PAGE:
It doesn’t rain but it pours: playwright Jeannine Coulombe has two major productions opening within a week. The first, The Mill, produced by Workhaus Collective, performing (as always) at the Playwrights Center, opens this Friday, April 20 and closes May 5. Jeannine’s second play, Where The Mountain Meets The Moon, an adaptation for young audiences of the popular Grace Lin novel, opens at Stages Theatre Company in Hopkins, opening April 27 and closing May 20. We recently caught up with the playwright at a coffee shop. Jeannine talks about her plays with a calm but very infectious passion.
HowWasTheShow: What’s The Mill about?
Jeannine Coulombe: The play is based on a real event. In International Falls, in 1989, there was a union riot.
There’s a paper mill in town, Boise Cascade, it’s been in operation since 1909. In the 80s, at a time when a lot of manufacturing was shutting down – mines, taconite processing plants – Boise Cascade decided to expand and enlarge the mill. They hired a non-union general contractor, BE&K, to do the work. And they asked for a “more flexible” union contract. It was an obvious attempt to undermine the power of the local union.
International Falls is a strong union town. Of the 6,000 residents, 2,000 worked at the mill. The threat was that if the union didn’t buckle under the company would leave. So here was the quandary: accept the contract, or destroy the town.
The union decided to act: they stormed the “man-camp” (as it was called) of non-union construction workers and destroyed it. Several security guards were injured.
HWTS: But no one was killed.
JC: No. There was a strong sense that the Beekers – that’s what everyone called the employees of BE&K – were “the other”. They were from the South, many were African American, Spanish-speaking.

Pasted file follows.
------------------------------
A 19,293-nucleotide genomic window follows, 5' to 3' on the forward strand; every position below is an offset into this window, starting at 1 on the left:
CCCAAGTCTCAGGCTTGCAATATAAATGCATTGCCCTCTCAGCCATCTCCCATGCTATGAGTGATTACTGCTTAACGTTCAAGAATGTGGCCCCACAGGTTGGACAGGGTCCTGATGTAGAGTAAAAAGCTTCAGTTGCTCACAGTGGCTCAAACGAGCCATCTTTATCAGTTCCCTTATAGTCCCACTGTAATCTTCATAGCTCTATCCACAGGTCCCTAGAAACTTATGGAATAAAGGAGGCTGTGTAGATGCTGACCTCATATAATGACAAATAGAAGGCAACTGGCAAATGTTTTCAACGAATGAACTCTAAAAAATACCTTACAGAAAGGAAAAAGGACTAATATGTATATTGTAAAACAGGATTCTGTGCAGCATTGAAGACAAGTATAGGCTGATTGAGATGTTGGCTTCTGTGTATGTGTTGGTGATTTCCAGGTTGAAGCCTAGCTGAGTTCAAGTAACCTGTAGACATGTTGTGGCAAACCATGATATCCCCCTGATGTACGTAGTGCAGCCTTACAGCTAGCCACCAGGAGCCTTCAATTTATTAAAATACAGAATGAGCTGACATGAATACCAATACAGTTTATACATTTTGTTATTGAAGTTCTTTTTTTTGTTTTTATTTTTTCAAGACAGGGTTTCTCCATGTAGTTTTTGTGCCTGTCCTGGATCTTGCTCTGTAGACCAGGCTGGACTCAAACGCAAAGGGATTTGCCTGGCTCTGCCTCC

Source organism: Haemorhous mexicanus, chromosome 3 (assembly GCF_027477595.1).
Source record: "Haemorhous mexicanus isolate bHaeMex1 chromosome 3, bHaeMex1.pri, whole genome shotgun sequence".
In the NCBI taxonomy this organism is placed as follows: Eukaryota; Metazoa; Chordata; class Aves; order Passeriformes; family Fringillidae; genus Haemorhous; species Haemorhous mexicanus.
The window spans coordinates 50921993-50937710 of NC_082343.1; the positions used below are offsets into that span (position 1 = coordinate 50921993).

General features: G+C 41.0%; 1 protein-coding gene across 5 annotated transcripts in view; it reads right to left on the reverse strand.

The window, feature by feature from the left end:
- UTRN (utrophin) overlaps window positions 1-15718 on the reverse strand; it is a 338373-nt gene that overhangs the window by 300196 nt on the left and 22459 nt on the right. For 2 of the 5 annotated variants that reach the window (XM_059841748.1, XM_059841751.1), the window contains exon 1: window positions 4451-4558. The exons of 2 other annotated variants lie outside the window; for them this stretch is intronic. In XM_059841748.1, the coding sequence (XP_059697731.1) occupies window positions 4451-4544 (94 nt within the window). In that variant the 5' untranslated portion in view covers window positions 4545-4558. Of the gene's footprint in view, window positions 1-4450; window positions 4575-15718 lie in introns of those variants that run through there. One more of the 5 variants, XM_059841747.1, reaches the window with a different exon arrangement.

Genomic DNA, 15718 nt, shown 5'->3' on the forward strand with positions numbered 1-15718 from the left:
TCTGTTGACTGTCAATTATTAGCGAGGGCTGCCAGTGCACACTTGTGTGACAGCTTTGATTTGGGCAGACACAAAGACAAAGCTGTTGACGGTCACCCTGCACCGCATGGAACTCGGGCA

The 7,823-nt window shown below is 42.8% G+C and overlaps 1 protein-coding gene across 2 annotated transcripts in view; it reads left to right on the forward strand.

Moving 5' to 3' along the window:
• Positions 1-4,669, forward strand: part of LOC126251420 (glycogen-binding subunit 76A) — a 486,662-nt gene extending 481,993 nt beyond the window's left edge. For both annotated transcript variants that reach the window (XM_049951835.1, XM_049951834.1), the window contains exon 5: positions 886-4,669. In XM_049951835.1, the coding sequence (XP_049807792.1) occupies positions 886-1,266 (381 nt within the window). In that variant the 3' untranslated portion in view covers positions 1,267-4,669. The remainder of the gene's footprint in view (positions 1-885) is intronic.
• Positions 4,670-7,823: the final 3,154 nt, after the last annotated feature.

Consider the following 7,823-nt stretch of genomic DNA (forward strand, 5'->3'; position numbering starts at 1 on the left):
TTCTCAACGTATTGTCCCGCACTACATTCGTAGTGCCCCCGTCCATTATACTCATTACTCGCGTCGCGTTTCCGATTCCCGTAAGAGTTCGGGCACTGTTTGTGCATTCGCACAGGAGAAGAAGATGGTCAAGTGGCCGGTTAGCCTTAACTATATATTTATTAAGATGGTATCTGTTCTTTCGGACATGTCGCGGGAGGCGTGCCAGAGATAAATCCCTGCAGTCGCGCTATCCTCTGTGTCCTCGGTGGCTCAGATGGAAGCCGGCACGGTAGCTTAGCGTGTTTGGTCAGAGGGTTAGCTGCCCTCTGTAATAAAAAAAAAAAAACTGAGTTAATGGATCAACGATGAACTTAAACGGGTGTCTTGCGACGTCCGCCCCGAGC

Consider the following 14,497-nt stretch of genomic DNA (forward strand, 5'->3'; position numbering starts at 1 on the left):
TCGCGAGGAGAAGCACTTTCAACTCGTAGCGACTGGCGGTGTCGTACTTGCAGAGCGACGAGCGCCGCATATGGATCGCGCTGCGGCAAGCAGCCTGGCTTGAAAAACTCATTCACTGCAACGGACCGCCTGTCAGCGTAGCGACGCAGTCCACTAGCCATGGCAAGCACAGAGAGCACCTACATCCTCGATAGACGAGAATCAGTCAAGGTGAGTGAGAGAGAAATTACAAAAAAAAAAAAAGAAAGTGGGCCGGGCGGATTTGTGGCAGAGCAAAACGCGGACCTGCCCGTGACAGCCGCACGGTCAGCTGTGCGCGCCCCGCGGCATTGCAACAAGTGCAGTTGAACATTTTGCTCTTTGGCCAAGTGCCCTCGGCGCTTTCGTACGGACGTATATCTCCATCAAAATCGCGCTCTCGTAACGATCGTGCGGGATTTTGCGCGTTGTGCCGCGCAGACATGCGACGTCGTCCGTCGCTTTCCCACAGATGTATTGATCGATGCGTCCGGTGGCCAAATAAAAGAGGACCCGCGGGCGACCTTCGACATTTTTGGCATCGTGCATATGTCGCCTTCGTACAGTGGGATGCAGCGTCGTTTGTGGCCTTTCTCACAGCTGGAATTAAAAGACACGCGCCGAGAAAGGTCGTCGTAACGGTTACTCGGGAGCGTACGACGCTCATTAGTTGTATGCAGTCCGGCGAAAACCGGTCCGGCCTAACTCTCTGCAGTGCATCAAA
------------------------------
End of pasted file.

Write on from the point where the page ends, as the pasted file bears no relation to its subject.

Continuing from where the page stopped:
The union chose to riot.
HWTS: You’re from International Falls.
HWTS: Are any of the characters in the play based on people you know?
JC: Not really. No. Like everyone from the town I have a strong connection to the mill. My father, my step-father, my uncles all worked there. But the central characters of The Mill are fictitious: a man who’s been working at Boise Cascade for 36 years, and his family. The play takes place entirely in his backyard. It goes from Monday to Sunday. The style is very realistic – a change for me. No ghosts, no time-jumping.
I’ve been working on The Mill for 10 years, ever since 9/11. It’s my most personal play and the most political. The play focuses on the effects of larger economic development on regular people. It’s a hugely important issue and I think the timing is right – look at what’s happening in Wisconsin.
HWTS: How long have you been connected to Workhaus?
JC: Since its inception, 6 years ago. I was one of the founders of Theatre Unbound, but then I had a baby and decided I didn’t have time. But when Workhaus came along I couldn’t resist. It’s the only theater in the cities that focuses on playwrights. I love the collective approach. Whosever play is being produced is the artistic director. So I chose the director, [Matt Sciple], I was there for auditions. We take turns producing. For my play Dom[inic Orlando] is doing PR, everyone works the box office. I’m especially proud of the fact that 70% of Workhaus’s budget goes to paying artists.
HWTS: Where The Mountain Meets The Moon?
JC: A completely different process. I got the commission last March, first draft was due May 31, rewrite was due July 1, etcetera. The play adheres to the Stages tradition of taking children literature and turning it into exciting and unusual theater. My play uses several non-realistic dramatic devices – for example, a play-within-the-play. It’s a lovely book, the way Grace Lin weaves together traditional Chinese stories. It’s being performed with al all-Asian cast. Rick Shiomi (of Mu Performing Arts) is co-directing, along with Stages Theatre Co.’s artistic director Sandy Boren-Barret.